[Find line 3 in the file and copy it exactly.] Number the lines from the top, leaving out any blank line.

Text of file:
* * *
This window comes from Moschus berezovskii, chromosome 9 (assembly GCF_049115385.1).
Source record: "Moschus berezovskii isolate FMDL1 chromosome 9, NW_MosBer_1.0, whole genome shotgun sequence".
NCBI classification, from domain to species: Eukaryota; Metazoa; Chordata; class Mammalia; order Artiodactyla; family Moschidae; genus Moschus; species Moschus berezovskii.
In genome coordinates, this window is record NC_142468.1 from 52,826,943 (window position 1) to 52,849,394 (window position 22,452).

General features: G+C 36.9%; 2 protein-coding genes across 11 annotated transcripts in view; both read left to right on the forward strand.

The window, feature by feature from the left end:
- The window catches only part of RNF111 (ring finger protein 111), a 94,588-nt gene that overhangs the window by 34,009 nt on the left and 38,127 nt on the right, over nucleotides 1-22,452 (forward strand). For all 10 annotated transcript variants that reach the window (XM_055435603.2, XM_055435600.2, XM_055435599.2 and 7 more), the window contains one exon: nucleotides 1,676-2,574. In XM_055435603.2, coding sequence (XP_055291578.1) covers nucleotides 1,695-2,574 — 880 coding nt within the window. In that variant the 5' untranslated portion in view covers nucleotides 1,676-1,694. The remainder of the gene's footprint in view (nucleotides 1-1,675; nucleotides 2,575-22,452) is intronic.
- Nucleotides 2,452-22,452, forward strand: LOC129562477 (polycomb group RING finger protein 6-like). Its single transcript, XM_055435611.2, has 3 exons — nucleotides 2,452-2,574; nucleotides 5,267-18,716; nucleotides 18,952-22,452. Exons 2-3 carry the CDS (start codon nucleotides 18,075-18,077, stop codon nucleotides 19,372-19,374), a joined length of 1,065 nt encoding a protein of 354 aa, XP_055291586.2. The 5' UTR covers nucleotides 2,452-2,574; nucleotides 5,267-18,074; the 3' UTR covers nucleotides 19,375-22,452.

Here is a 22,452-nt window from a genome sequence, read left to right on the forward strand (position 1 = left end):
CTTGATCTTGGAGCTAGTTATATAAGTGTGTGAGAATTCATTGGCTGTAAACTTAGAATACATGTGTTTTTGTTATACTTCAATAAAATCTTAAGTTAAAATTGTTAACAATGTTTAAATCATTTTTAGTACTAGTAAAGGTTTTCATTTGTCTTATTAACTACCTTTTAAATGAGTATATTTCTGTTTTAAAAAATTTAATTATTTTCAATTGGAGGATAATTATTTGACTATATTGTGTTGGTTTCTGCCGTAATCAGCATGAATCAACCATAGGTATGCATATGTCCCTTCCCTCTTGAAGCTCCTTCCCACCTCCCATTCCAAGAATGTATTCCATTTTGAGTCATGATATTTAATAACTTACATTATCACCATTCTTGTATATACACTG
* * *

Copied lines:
NCBI classification, from domain to species: Eukaryota; Metazoa; Chordata; class Mammalia; order Artiodactyla; family Moschidae; genus Moschus; species Moschus berezovskii.